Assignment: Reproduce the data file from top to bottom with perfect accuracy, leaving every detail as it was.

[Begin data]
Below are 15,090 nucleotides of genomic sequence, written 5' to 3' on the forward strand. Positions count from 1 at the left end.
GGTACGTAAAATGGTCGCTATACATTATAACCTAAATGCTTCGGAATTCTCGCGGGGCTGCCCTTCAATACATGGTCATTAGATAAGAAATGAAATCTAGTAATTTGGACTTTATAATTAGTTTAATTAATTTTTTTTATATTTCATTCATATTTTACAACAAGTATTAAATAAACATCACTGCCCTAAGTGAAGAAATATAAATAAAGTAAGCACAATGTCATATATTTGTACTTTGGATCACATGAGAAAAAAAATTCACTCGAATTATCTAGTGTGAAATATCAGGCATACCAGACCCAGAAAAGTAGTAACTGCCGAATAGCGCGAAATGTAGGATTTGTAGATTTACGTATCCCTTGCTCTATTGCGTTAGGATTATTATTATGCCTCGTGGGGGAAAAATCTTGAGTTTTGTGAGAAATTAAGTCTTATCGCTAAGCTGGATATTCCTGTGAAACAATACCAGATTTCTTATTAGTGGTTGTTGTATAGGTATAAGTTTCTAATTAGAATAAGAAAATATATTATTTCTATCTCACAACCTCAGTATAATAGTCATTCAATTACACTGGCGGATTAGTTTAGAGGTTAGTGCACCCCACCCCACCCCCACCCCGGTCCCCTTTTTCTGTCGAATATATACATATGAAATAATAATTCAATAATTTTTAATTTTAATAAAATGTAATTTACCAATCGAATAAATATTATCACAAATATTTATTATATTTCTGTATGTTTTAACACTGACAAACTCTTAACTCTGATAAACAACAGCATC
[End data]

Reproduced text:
Below are 15,090 nucleotides of genomic sequence, written 5' to 3' on the forward strand. Positions count from 1 at the left end.
GGTACGTAAAATGGTCGCTATACATTATAACCTAAATGCTTCGGAATTCTCGCGGGGCTGCCCTTCAATACATGGTCATTAGATAAGAAATGAAATCTAGTAATTTGGACTTTATAATTAGTTTAATTAATTTTTTTTATATTTCATTCATATTTTACAACAAGTATTAAATAAACATCACTGCCCTAAGTGAAGAAATATAAATAAAGTAAGCACAATGTCATATATTTGTACTTTGGATCACATGAGAAAAAAAATTCACTCGAATTATCTAGTGTGAAATATCAGGCATACCAGACCCAGAAAAGTAGTAACTGCCGAATAGCGCGAAATGTAGGATTTGTAGATTTACGTATCCCTTGCTCTATTGCGTTAGGATTATTATTATGCCTCGTGGGGGAAAAATCTTGAGTTTTGTGAGAAATTAAGTCTTATCGCTAAGCTGGATATTCCTGTGAAACAATACCAGATTTCTTATTAGTGGTTGTTGTATAGGTATAAGTTTCTAATTAGAATAAGAAAATATATTATTTCTATCTCACAACCTCAGTATAATAGTCATTCAATTACACTGGCGGATTAGTTTAGAGGTTAGTGCACCCCACCCCACCCCCACCCCGGTCCCCTTTTTCTGTCGAATATATACATATGAAATAATAATTCAATAATTTTTAATTTTAATAAAATGTAATTTACCAATCGAATAAATATTATCACAAATATTTATTATATTTCTGTATGTTTTAACACTGACAAACTCTTAACTCTGATAAACAACAGCATC